Dissertation/Thesis Abstract

Chinese Placement Procedures at U.S. Postsecondary Institutions
by Wei, Miaochun, Ed.D., The George Washington University, 2017, 273; 10262098
Abstract (Summary)

This quant-QUAL sequential explanatory mixed methods study describes a framework for evaluating the communicative competence (Canale & Swain, 1980; Canale, 1983) of non-beginner students of Chinese for placement purposes at U.S. four-year postsecondary institutions. A pragmatic lens was used to collect and analyze data that generated a descriptive portrait of current Chinese placement procedures. Three data sources informed this study: (1) a sample of randomly-selected institutional websites on Chinese placement procedures (n1 = 226), (2) an online survey of program coordinators’ perceptions (n2 = 27), and (3) a follow-up semi-structured individual interview with Chinese program coordinators (n3 = 20). Findings revealed that five procedures are commonly used: (a) written test, (b) oral interview, (c) background questionnaire, (d) standardized tests (Advanced Placement, and International Baccalaureate), and (e) seat-time equivalency. An individual oral interview is the most appropriate procedure that fits many characteristics as the literature suggested (Bloom and Allison, 1949; Heilenman, 1983; Shohamy, 1998; Bernhardt, Rivera, and Kamil, 2004; O’Sullivan, 2011; Kane, 2012). These procedures encompassed all the four phases in the history of foreign or world language placement procedures at U.S. postsecondary institutions (Latoja, 2001; Spolsky, 2000). A fifth phase using individual interviews and background questionnaires is proposed in the present study. In addition, three types of accommodation strategies for placing students are identified: (a) student-oriented, (b) class-oriented, and (c) other resources. Student heterogeneity and placement policies are also identified to affect the Chinese placement procedures.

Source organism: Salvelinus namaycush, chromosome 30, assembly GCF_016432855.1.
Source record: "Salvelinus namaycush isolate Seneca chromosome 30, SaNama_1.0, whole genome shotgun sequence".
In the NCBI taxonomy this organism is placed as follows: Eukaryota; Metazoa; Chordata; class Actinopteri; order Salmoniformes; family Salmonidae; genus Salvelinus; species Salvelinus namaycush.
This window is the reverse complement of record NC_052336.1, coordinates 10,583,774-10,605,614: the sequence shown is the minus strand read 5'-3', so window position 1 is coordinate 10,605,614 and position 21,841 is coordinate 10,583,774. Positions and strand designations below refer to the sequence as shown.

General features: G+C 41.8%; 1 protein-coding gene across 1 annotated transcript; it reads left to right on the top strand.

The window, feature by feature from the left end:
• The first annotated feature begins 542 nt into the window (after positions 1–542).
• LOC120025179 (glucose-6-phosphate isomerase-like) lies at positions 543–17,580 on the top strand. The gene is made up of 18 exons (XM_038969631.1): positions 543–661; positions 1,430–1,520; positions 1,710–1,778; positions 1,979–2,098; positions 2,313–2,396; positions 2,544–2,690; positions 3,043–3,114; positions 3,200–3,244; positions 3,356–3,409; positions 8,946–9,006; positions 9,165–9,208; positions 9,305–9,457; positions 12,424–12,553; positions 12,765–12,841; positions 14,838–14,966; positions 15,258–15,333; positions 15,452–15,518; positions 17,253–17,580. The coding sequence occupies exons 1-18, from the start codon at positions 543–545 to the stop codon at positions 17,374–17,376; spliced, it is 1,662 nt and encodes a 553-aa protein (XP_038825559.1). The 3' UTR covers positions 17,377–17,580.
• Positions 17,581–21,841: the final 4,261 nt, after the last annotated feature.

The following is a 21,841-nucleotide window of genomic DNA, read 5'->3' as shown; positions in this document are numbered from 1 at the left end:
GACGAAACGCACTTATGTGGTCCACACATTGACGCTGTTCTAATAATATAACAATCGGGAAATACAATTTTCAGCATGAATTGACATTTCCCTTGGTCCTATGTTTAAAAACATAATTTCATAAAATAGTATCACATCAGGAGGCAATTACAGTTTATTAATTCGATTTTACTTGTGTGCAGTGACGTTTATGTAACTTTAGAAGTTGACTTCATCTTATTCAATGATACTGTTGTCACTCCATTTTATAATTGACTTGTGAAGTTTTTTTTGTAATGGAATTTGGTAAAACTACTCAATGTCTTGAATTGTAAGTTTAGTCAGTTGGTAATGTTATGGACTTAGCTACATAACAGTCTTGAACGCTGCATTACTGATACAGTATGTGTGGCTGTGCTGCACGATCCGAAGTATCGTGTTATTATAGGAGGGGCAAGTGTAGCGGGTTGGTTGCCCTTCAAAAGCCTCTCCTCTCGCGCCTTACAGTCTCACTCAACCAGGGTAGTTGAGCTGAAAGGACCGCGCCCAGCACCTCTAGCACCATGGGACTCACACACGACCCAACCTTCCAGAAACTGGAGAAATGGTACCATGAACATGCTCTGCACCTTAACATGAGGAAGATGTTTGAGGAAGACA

It appears that only those well-developed programs with seasoned coordinators have placement procedures mapped to the American Council on the Teaching of Foreign Languages (ACTFL) Proficiency Guidelines, but not to the other ACTFL standards. Accordingly, six models are recommended for Chinese programs with different characteristics. These programs should: (a) adapt placement models to meet demands and leverage resources of institutions and student population, (b) apply localized accommodation strategies and relevant placement policies to facilitate individual student articulation from one program to another, and (c) diversify curriculum and engage faculty in professional development related to the ACTFL standards and professional learning communities. This study concludes with implications for researchers, practitioners, and students.

Indexing (document details)
Advisor: Chamot, Anna U.
Commitee: Chaves, Jonathan, Chen, Yea-Fen, Choi, Jaehwa, Dong, Hongyuan, Pyke, Curtis L.
School: The George Washington University
Department: Curriculum and Pedagogy
School Location: United States -- District of Columbia
Source: DAI-A 78/08(E), Dissertation Abstracts International
Subjects: Educational tests & measurements, Foreign language education, Language
Keywords: Accommodation strategy, Articulation, Chinese language, Language placement, Placement policy, Postsecondary education
Publication Number: 10262098
ISBN: 978-1-369-66650-2
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